In the past few years, we’ve seen a lot of change and diversion in regard to web technologies. In 2020, I foresee us as a web community heading toward two major trends/goals: extensibility and interoperability. Let’s break those down.
Extensibility describes how much someone can take a particular technology and extend it to their own needs. We’ve built a component-based web over the last few years in terms of both development (React components! Vue components! Svelte components! Web components!) and design (Design systems!). Interesting … Read article
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Here’s a smart post from Manuel Matuzovic where he digs into why accessibility is so important for building websites:
Web accessibility is not just about keyboard users, color contrast or screen readers. Accessibility is a perfect indicator for the quality of a website. Accessibility is strongly interlocked with other areas of web design and web development. If your website is accessible, it usually means that it’s inclusive, resilient, usable, it offers great UX for everyone, and it’s fast.
I love … Read article
The post Bad accessibility equals bad quality appeared first on CSS-Tricks.
A pleasant little romp through iconography and culture from Sophia Lucero. The "hamburger" menu icon we're familiar with now is really a sign from Taoist cosmology.
Besides ☰, which represents heaven 天, we have ☱ for lake/marsh 澤, ☲ for fire 火, ☳ for thunder 雷, ☴ for wind 風, ☵ for water 水, ☶ for mountain 山, and ☷ for ground 地.
We shouldn't be using it for a menu icon, but it makes me wonder if we ought to … Read article
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Sharing data across components is one of the core functionalities of VueJS. It allows you to design a more modular project, control data scopes, and create a natural flow of data across your app.
Unless you’re creating your entire Vue app in one component (which wouldn’t make any sense), you’re going to encounter situations where you need to share data between components.
By the end of this tutorial, you will know three ways to get this done.
January 15th, 2020 was the day Microsoft Edge went Chromium. A drop in browser engine diversity. There is a strong argument to be made that's not good for an ecosystem. Looked at another way, perhaps not so bad:
Perhaps diversity has just moved scope. Rather than the browser engines themselves representing diversity, maybe forks of the engnies we have left can compete against each other. Maybe starting from a strong foundation is a good place to start innovating.
… Read article
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Here's Raymon Camden on adding site search functionality to a site that is statically hosted. A classic trick! Just shoot 'em to Google and scope the results to your site:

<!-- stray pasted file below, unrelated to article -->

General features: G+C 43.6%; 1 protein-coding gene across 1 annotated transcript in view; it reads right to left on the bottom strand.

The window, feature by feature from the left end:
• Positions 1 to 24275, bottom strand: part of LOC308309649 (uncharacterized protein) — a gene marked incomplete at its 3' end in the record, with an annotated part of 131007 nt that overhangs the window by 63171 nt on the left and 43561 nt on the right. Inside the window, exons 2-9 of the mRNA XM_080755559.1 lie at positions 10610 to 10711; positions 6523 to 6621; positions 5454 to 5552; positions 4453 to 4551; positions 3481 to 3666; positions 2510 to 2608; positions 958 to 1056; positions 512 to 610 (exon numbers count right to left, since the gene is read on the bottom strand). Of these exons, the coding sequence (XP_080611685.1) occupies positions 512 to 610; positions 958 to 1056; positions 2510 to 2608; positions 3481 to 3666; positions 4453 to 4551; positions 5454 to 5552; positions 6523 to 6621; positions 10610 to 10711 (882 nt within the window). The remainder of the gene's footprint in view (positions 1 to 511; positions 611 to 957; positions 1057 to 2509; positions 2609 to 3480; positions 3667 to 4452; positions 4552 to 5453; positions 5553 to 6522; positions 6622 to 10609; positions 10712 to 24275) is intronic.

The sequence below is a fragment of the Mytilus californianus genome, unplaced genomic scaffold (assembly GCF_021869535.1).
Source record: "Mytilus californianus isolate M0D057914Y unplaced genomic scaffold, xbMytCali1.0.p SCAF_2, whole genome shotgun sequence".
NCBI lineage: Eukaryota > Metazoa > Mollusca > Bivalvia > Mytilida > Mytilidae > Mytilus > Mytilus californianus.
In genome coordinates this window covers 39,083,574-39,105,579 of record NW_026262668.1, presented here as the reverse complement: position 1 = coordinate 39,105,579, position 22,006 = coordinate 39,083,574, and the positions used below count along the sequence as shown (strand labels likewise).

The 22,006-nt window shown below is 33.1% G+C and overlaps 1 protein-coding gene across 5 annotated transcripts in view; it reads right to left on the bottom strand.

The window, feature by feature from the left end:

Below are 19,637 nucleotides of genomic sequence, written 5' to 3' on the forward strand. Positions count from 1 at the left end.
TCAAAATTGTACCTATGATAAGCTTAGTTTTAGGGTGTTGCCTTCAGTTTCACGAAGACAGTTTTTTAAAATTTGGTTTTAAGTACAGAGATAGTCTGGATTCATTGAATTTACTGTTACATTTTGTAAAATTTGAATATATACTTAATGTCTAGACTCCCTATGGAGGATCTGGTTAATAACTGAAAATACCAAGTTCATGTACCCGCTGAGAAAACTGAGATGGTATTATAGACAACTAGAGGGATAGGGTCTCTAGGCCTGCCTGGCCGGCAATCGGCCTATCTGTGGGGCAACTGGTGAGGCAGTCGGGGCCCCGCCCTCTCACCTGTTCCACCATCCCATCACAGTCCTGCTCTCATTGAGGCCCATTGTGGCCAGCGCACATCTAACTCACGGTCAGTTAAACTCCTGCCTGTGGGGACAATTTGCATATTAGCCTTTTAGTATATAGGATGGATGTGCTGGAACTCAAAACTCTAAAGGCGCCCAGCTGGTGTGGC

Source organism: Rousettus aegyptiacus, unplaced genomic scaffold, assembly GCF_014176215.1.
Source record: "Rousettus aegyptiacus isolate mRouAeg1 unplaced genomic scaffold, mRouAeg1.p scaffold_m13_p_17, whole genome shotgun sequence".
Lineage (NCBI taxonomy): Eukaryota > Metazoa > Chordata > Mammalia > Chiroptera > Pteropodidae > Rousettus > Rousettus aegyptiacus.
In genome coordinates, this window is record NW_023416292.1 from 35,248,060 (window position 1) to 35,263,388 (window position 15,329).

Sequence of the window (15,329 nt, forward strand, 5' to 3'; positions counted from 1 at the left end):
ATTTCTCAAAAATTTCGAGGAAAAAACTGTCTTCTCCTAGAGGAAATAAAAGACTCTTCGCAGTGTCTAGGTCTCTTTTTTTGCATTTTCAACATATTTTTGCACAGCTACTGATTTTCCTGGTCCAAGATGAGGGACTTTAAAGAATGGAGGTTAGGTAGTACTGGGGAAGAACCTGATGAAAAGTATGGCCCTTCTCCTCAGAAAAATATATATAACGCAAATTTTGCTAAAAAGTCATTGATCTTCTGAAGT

<form action="https://www.google.com/search" method="get"<input type="search" name="q" value="site:https://www.raymondcamden.com " autofocus size="50"<input type="submit" value="Search"</form
site: stuff before sending them over just so the search field doesn't have that weird prefilled stuff in there, which might be off-putting. We covered that here.
Raymond then … Read article
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It's just a word to evoke the idea that serving as much as you can statically while using client-side code and hitting serverless APIs for any needs after that.
There are … Read article
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I admit I didn’t know the ins and outs of what the Jamstack is until recently, despite having heard the term so frequently. I think I’m not alone in this. It’s an elusive term — how is it different from what came before, especially considering it shares so many similarities? Thankfully, Divya Sasidharan is breaking down so many aspects of Jamstack every day of January in a series of posts called #JAMuary.
One of the posts in this series … Read article
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(This is a sponsored post.)
Say you have an address that your user typed in, like 1600 Pennsylvania Avenue NW, Washington, DC, USA, and now you need more information about it. Maybe you need the proper country code. Maybe you need the latitude and longitude. Maybe you need the postal code.
positionstack is an API that does just that.
It works in reverse, too. So say you've got latitude and longitude, you might want to find out what … Read article
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We are so excited to be bringing SmashingConf to a new city this year. We’re bringing you SmashingConf Austin where, in addition to our amazing line-up of conference talks and workshops, there will be plenty of fun and things to see and do. The team has been quite busy finding out about the local area, and we hope you’ll be as excited as we are to explore.
The Venue We’ve found a fantastic conference venue in the Topfer Theatre at The ZACH.
I recently started drawing on my iPad using the Procreate app with Apple Pencil. I’m enjoying the flexibility of drawing this way. What usually keeps me from painting at home are basic things, like setup, cleaning brushes, proper ventilation, and other factors not really tied to the painting itself. Procreate does a pretty nice job of emulating painting and drawing processes, but adding digital features like undo/redo, layers, and layer effects.
Here’s a Procreate painting I made that I wound … Read article
The post How to Turn a Procreate Drawing into a Web Animation appeared first on CSS-Tricks.
I've said before that HSL is the best color format we have. Most of us aren't like David DeSandro, who can read hex codes. HSL(a) is Hue, Saturation, Lightness, and alpha, if we need it.
hsl(120, 100%, 40%)
Hue isn't intuitive, but it's not that weird. You take a trip around the color wheel from 0 to 360. Saturation is more obvious where 0% has all the color sucked out, like grayscale, and 100% is fully rich color at … Read article
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From Arduino To HTML: The Need For A Pushbutton Component Before we embark on the journey, let’s explore what we are going to create, and more importantly, why.